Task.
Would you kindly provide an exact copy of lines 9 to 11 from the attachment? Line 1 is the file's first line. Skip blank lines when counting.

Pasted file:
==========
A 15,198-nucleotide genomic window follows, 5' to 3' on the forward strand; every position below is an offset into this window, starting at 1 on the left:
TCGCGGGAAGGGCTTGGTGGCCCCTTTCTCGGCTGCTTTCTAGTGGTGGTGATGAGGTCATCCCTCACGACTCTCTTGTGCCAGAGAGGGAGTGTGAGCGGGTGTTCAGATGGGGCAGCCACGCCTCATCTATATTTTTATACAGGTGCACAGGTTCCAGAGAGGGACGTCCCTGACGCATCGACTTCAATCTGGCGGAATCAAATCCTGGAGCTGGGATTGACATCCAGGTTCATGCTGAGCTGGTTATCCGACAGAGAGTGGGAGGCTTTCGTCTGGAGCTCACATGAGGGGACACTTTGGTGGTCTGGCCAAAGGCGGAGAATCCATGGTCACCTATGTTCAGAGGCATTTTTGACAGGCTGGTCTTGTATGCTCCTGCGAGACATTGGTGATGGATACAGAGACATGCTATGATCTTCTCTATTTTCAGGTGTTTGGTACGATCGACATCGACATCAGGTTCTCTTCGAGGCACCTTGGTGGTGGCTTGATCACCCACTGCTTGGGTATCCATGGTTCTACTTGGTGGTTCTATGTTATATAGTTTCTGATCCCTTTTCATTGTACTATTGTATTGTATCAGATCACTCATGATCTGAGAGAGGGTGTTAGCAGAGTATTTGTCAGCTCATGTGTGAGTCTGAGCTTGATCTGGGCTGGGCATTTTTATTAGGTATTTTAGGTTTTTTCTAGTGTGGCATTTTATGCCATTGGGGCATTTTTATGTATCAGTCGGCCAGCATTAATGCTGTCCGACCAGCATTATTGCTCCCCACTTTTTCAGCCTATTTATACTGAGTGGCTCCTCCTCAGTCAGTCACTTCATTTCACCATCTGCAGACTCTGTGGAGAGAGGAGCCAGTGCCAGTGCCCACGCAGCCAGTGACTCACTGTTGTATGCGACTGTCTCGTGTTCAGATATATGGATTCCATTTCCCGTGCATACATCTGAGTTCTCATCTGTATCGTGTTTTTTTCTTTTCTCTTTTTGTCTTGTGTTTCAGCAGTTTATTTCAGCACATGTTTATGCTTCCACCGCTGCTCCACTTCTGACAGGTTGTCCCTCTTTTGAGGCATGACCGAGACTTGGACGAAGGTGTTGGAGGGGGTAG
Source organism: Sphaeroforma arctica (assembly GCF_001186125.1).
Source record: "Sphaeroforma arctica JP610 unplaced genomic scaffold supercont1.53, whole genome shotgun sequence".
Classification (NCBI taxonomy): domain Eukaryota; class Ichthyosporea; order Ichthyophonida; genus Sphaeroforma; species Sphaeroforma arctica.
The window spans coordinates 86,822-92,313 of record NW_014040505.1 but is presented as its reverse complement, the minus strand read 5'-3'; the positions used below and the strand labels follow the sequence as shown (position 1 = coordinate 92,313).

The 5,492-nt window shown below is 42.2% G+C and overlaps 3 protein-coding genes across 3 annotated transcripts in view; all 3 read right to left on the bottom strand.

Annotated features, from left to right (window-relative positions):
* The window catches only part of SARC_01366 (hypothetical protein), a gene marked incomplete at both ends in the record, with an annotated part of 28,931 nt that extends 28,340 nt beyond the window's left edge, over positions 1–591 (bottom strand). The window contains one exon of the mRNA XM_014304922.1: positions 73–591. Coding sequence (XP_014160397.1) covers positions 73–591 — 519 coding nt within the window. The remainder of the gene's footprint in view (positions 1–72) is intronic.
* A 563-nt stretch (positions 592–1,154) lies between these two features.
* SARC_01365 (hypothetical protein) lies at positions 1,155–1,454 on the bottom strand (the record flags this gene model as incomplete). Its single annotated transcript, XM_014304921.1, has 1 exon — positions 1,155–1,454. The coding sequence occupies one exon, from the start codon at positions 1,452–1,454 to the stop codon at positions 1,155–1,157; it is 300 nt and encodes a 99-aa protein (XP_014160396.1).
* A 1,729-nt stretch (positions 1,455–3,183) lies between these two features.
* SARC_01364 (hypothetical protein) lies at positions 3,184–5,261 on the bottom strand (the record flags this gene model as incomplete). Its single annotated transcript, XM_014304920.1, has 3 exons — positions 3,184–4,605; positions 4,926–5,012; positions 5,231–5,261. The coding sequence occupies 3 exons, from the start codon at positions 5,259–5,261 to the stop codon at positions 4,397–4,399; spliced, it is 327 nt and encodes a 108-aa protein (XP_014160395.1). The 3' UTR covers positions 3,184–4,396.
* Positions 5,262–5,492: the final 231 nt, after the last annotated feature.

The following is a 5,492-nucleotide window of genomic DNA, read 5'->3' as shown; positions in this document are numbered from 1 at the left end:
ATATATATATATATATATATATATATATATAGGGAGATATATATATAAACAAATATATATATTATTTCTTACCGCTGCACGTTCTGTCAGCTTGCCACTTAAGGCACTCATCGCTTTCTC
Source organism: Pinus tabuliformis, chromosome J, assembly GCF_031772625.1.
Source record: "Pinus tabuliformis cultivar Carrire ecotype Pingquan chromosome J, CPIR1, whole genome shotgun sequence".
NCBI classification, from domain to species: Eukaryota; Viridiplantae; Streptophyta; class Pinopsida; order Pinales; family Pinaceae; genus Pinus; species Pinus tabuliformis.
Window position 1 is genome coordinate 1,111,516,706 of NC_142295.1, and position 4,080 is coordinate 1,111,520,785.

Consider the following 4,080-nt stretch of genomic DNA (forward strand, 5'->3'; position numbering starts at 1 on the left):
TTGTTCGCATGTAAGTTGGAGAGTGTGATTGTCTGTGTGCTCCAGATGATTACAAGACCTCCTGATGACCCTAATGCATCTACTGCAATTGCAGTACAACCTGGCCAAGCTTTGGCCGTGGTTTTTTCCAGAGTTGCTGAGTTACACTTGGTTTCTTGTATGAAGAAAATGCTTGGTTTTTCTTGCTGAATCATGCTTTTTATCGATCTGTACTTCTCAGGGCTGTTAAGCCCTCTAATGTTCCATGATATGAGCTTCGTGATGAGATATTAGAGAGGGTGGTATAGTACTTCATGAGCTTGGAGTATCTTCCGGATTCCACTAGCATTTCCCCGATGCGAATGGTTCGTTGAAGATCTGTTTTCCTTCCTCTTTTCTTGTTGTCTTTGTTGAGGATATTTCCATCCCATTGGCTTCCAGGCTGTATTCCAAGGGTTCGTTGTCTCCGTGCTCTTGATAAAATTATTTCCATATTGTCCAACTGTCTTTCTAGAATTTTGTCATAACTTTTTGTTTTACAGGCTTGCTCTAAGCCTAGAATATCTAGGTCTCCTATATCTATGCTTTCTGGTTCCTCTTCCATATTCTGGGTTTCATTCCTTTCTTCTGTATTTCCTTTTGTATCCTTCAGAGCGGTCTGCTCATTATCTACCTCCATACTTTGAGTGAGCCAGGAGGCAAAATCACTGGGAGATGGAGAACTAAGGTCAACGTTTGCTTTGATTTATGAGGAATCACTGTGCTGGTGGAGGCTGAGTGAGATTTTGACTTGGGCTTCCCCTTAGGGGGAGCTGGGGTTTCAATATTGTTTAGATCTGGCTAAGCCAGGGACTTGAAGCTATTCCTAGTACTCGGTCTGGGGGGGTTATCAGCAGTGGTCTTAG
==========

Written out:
* The window catches only part of SARC_01366 (hypothetical protein), a gene marked incomplete at both ends in the record, with an annotated part of 28,931 nt that extends 28,340 nt beyond the window's left edge, over positions 1–591 (bottom strand). The window contains one exon of the mRNA XM_014304922.1: positions 73–591. Coding sequence (XP_014160397.1) covers positions 73–591 — 519 coding nt within the window. The remainder of the gene's footprint in view (positions 1–72) is intronic.
* A 563-nt stretch (positions 592–1,154) lies between these two features.
* SARC_01365 (hypothetical protein) lies at positions 1,155–1,454 on the bottom strand (the record flags this gene model as incomplete). Its single annotated transcript, XM_014304921.1, has 1 exon — positions 1,155–1,454. The coding sequence occupies one exon, from the start codon at positions 1,452–1,454 to the stop codon at positions 1,155–1,157; it is 300 nt and encodes a 99-aa protein (XP_014160396.1).